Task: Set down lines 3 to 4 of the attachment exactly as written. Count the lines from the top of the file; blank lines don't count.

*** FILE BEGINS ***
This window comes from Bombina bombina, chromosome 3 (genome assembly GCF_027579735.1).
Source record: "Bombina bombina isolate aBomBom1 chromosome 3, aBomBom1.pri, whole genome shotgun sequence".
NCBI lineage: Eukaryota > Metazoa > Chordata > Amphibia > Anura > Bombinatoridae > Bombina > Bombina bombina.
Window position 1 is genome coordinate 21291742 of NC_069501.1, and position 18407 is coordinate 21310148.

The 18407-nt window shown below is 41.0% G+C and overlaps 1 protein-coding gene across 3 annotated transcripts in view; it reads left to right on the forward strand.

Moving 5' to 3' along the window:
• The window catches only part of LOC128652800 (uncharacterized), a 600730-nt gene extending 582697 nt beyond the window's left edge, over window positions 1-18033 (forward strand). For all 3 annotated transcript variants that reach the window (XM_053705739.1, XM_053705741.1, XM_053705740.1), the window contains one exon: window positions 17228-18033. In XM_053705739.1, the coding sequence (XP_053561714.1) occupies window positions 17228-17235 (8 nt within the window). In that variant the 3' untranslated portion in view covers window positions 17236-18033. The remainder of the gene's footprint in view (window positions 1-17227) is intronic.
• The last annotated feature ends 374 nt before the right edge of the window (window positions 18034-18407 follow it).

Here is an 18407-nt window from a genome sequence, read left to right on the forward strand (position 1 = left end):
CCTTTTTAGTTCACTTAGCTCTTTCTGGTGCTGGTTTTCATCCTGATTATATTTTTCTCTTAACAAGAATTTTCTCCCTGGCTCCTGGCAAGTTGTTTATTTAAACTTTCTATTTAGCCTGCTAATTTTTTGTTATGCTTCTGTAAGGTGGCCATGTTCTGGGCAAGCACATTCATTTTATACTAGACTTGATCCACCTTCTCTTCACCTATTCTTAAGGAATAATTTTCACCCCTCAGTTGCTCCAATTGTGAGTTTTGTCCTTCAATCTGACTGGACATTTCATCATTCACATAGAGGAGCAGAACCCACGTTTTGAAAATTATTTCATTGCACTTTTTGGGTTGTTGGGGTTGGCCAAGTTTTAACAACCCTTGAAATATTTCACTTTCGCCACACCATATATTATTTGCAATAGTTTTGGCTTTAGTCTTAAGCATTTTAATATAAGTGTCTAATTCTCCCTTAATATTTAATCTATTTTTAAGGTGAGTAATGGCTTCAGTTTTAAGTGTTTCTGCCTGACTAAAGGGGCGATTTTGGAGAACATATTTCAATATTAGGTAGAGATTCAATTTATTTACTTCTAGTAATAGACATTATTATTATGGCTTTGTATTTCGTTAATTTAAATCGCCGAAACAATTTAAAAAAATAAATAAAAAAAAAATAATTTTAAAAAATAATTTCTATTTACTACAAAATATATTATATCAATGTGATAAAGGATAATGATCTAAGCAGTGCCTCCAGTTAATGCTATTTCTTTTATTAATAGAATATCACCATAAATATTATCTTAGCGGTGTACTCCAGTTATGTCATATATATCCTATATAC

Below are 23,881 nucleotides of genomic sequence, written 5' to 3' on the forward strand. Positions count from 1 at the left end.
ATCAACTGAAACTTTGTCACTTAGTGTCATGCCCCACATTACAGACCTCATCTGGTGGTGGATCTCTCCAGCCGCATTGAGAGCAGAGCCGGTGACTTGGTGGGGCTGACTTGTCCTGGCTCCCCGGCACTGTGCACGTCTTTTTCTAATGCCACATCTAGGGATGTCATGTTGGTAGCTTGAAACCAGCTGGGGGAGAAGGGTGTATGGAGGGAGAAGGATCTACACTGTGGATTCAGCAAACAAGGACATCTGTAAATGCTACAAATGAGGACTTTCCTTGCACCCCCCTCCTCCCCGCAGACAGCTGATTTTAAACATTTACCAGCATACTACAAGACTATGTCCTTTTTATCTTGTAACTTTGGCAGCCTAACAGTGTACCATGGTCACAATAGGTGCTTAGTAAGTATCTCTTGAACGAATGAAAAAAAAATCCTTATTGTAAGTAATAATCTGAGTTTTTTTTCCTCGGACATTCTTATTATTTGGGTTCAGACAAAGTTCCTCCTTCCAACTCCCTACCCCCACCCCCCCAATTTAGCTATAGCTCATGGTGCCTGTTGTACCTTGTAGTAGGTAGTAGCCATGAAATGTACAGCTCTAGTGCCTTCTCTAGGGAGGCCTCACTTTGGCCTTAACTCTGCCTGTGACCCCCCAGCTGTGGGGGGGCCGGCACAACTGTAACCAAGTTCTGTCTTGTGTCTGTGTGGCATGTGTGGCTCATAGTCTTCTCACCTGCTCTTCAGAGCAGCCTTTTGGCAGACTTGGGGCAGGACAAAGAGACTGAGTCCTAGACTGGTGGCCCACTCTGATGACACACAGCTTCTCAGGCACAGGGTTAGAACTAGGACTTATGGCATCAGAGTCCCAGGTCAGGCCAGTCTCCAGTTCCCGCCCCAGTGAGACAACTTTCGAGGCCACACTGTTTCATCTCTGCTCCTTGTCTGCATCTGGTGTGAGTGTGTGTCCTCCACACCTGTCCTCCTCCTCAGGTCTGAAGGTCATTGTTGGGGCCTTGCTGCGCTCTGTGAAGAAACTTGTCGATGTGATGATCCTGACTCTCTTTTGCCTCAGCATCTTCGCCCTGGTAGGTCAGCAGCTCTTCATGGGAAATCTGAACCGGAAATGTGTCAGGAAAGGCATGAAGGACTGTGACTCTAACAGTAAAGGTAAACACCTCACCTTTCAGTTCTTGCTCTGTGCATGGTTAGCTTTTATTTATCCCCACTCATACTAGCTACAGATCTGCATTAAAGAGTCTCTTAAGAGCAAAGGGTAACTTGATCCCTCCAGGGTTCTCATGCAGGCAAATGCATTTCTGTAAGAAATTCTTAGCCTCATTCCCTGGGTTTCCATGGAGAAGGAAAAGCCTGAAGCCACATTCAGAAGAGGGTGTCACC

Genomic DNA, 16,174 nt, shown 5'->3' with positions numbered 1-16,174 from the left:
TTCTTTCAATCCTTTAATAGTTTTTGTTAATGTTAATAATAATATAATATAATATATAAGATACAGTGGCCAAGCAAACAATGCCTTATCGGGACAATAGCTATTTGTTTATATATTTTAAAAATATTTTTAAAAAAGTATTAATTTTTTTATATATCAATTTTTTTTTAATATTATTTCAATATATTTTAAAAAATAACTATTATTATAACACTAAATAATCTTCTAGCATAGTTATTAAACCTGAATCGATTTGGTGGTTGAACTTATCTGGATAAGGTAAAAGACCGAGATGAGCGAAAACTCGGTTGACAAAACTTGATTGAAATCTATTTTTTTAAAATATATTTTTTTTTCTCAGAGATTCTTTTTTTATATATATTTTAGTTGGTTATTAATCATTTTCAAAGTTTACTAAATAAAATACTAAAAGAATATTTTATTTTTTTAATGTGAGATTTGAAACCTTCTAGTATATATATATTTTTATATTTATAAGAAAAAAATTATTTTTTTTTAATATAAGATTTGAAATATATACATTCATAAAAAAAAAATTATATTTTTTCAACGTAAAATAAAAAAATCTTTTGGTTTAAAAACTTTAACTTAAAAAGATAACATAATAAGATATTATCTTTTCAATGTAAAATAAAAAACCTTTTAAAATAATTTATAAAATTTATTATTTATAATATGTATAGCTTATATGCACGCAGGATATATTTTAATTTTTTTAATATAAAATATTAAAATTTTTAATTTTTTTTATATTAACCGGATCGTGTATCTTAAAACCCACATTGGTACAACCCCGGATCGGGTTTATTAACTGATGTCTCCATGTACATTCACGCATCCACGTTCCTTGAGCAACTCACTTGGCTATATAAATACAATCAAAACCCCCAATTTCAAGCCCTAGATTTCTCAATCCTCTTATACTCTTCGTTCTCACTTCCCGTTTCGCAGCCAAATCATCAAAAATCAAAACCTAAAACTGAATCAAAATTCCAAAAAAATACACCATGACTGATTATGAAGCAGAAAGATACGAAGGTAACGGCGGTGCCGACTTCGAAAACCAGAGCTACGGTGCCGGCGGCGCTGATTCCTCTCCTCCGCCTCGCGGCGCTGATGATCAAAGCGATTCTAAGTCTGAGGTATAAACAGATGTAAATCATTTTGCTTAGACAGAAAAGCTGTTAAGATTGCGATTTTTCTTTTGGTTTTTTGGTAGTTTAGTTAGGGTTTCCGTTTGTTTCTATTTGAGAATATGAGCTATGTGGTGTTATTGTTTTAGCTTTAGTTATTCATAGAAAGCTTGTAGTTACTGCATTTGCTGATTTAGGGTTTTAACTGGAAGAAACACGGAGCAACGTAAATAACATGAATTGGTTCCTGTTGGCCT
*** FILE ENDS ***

NCBI lineage: Eukaryota > Metazoa > Chordata > Amphibia > Anura > Bombinatoridae > Bombina > Bombina bombina.
Window position 1 is genome coordinate 21291742 of NC_069501.1, and position 18407 is coordinate 21310148.